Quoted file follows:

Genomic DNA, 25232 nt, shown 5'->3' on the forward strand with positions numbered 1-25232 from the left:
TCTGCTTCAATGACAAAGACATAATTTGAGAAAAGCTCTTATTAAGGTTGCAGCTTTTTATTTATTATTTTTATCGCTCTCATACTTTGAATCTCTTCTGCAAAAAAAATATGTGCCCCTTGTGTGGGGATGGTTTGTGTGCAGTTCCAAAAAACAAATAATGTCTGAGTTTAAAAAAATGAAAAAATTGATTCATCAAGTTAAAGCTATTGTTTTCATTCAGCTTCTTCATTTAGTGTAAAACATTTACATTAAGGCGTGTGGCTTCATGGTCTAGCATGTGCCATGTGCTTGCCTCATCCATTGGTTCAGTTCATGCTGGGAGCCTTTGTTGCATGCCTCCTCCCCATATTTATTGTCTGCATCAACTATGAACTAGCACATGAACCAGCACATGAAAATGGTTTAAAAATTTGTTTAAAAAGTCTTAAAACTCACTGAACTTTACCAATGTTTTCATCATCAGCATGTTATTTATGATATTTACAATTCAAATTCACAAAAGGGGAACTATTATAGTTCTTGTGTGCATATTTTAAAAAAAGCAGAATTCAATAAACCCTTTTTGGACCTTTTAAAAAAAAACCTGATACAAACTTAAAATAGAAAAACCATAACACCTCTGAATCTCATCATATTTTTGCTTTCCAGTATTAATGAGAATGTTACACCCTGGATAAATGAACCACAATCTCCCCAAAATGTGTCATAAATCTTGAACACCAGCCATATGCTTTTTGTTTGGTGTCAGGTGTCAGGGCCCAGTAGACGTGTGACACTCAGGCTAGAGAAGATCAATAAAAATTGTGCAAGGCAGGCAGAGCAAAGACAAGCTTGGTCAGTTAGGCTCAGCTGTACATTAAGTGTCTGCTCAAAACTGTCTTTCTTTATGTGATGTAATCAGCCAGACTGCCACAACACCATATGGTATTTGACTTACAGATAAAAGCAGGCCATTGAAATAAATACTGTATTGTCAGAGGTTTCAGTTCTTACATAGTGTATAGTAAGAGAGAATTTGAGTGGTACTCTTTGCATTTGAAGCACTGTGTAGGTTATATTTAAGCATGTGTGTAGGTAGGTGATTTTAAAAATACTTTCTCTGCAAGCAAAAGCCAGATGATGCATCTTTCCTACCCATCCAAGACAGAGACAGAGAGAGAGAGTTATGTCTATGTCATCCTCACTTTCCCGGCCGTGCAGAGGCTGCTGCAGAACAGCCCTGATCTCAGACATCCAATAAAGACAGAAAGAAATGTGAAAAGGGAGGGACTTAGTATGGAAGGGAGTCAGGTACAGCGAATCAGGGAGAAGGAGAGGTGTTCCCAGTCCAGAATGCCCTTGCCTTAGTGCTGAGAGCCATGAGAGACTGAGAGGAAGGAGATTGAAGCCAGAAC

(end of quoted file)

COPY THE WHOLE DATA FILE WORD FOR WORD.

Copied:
Genomic DNA, 25232 nt, shown 5'->3' on the forward strand with positions numbered 1-25232 from the left:
TCTGCTTCAATGACAAAGACATAATTTGAGAAAAGCTCTTATTAAGGTTGCAGCTTTTTATTTATTATTTTTATCGCTCTCATACTTTGAATCTCTTCTGCAAAAAAAATATGTGCCCCTTGTGTGGGGATGGTTTGTGTGCAGTTCCAAAAAACAAATAATGTCTGAGTTTAAAAAAATGAAAAAATTGATTCATCAAGTTAAAGCTATTGTTTTCATTCAGCTTCTTCATTTAGTGTAAAACATTTACATTAAGGCGTGTGGCTTCATGGTCTAGCATGTGCCATGTGCTTGCCTCATCCATTGGTTCAGTTCATGCTGGGAGCCTTTGTTGCATGCCTCCTCCCCATATTTATTGTCTGCATCAACTATGAACTAGCACATGAACCAGCACATGAAAATGGTTTAAAAATTTGTTTAAAAAGTCTTAAAACTCACTGAACTTTACCAATGTTTTCATCATCAGCATGTTATTTATGATATTTACAATTCAAATTCACAAAAGGGGAACTATTATAGTTCTTGTGTGCATATTTTAAAAAAAGCAGAATTCAATAAACCCTTTTTGGACCTTTTAAAAAAAAACCTGATACAAACTTAAAATAGAAAAACCATAACACCTCTGAATCTCATCATATTTTTGCTTTCCAGTATTAATGAGAATGTTACACCCTGGATAAATGAACCACAATCTCCCCAAAATGTGTCATAAATCTTGAACACCAGCCATATGCTTTTTGTTTGGTGTCAGGTGTCAGGGCCCAGTAGACGTGTGACACTCAGGCTAGAGAAGATCAATAAAAATTGTGCAAGGCAGGCAGAGCAAAGACAAGCTTGGTCAGTTAGGCTCAGCTGTACATTAAGTGTCTGCTCAAAACTGTCTTTCTTTATGTGATGTAATCAGCCAGACTGCCACAACACCATATGGTATTTGACTTACAGATAAAAGCAGGCCATTGAAATAAATACTGTATTGTCAGAGGTTTCAGTTCTTACATAGTGTATAGTAAGAGAGAATTTGAGTGGTACTCTTTGCATTTGAAGCACTGTGTAGGTTATATTTAAGCATGTGTGTAGGTAGGTGATTTTAAAAATACTTTCTCTGCAAGCAAAAGCCAGATGATGCATCTTTCCTACCCATCCAAGACAGAGACAGAGAGAGAGAGTTATGTCTATGTCATCCTCACTTTCCCGGCCGTGCAGAGGCTGCTGCAGAACAGCCCTGATCTCAGACATCCAATAAAGACAGAAAGAAATGTGAAAAGGGAGGGACTTAGTATGGAAGGGAGTCAGGTACAGCGAATCAGGGAGAAGGAGAGGTGTTCCCAGTCCAGAATGCCCTTGCCTTAGTGCTGAGAGCCATGAGAGACTGAGAGGAAGGAGATTGAAGCCAGAAC